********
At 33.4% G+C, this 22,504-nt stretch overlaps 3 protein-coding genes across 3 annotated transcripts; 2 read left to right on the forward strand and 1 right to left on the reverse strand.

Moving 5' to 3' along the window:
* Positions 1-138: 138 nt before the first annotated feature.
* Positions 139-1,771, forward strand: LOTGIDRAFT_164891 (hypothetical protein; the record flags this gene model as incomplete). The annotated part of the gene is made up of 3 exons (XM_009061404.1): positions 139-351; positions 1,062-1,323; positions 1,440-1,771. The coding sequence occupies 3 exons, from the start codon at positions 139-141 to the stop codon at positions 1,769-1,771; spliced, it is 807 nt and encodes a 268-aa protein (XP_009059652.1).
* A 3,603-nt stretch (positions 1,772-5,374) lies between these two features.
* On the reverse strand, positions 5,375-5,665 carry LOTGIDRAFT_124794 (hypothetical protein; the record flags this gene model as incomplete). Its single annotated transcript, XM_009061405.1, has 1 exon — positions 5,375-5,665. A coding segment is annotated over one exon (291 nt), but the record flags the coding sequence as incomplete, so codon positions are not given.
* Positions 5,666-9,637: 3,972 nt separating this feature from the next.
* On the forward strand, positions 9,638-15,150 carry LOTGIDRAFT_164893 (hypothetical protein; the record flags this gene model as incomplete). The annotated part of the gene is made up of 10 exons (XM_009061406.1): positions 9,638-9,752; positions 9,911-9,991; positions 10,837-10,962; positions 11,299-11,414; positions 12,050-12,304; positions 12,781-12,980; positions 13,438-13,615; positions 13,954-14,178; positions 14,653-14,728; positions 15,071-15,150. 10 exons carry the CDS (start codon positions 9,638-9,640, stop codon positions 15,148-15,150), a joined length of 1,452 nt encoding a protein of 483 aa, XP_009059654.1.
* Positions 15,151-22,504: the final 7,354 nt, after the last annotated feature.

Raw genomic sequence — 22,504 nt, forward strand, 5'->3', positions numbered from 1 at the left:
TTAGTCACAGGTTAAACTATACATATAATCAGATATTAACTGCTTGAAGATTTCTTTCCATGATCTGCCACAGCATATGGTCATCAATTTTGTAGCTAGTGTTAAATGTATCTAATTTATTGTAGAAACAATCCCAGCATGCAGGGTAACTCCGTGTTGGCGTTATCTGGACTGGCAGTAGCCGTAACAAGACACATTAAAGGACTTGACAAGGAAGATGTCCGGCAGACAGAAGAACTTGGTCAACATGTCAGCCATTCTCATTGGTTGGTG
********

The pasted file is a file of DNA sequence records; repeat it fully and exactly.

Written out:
At 33.4% G+C, this 22,504-nt stretch overlaps 3 protein-coding genes across 3 annotated transcripts; 2 read left to right on the forward strand and 1 right to left on the reverse strand.

Moving 5' to 3' along the window:
* Positions 1-138: 138 nt before the first annotated feature.
* Positions 139-1,771, forward strand: LOTGIDRAFT_164891 (hypothetical protein; the record flags this gene model as incomplete). The annotated part of the gene is made up of 3 exons (XM_009061404.1): positions 139-351; positions 1,062-1,323; positions 1,440-1,771. The coding sequence occupies 3 exons, from the start codon at positions 139-141 to the stop codon at positions 1,769-1,771; spliced, it is 807 nt and encodes a 268-aa protein (XP_009059652.1).
* A 3,603-nt stretch (positions 1,772-5,374) lies between these two features.
* On the reverse strand, positions 5,375-5,665 carry LOTGIDRAFT_124794 (hypothetical protein; the record flags this gene model as incomplete). Its single annotated transcript, XM_009061405.1, has 1 exon — positions 5,375-5,665. A coding segment is annotated over one exon (291 nt), but the record flags the coding sequence as incomplete, so codon positions are not given.
* Positions 5,666-9,637: 3,972 nt separating this feature from the next.
* On the forward strand, positions 9,638-15,150 carry LOTGIDRAFT_164893 (hypothetical protein; the record flags this gene model as incomplete). The annotated part of the gene is made up of 10 exons (XM_009061406.1): positions 9,638-9,752; positions 9,911-9,991; positions 10,837-10,962; positions 11,299-11,414; positions 12,050-12,304; positions 12,781-12,980; positions 13,438-13,615; positions 13,954-14,178; positions 14,653-14,728; positions 15,071-15,150. 10 exons carry the CDS (start codon positions 9,638-9,640, stop codon positions 15,148-15,150), a joined length of 1,452 nt encoding a protein of 483 aa, XP_009059654.1.
* Positions 15,151-22,504: the final 7,354 nt, after the last annotated feature.

Raw genomic sequence — 22,504 nt, forward strand, 5'->3', positions numbered from 1 at the left:
TTAGTCACAGGTTAAACTATACATATAATCAGATATTAACTGCTTGAAGATTTCTTTCCATGATCTGCCACAGCATATGGTCATCAATTTTGTAGCTAGTGTTAAATGTATCTAATTTATTGTAGAAACAATCCCAGCATGCAGGGTAACTCCGTGTTGGCGTTATCTGGACTGGCAGTAGCCGTAACAAGACACATTAAAGGACTTGACAAGGAAGATGTCCGGCAGACAGAAGAACTTGGTCAACATGTCAGCCATTCTCATTGGTTGGTG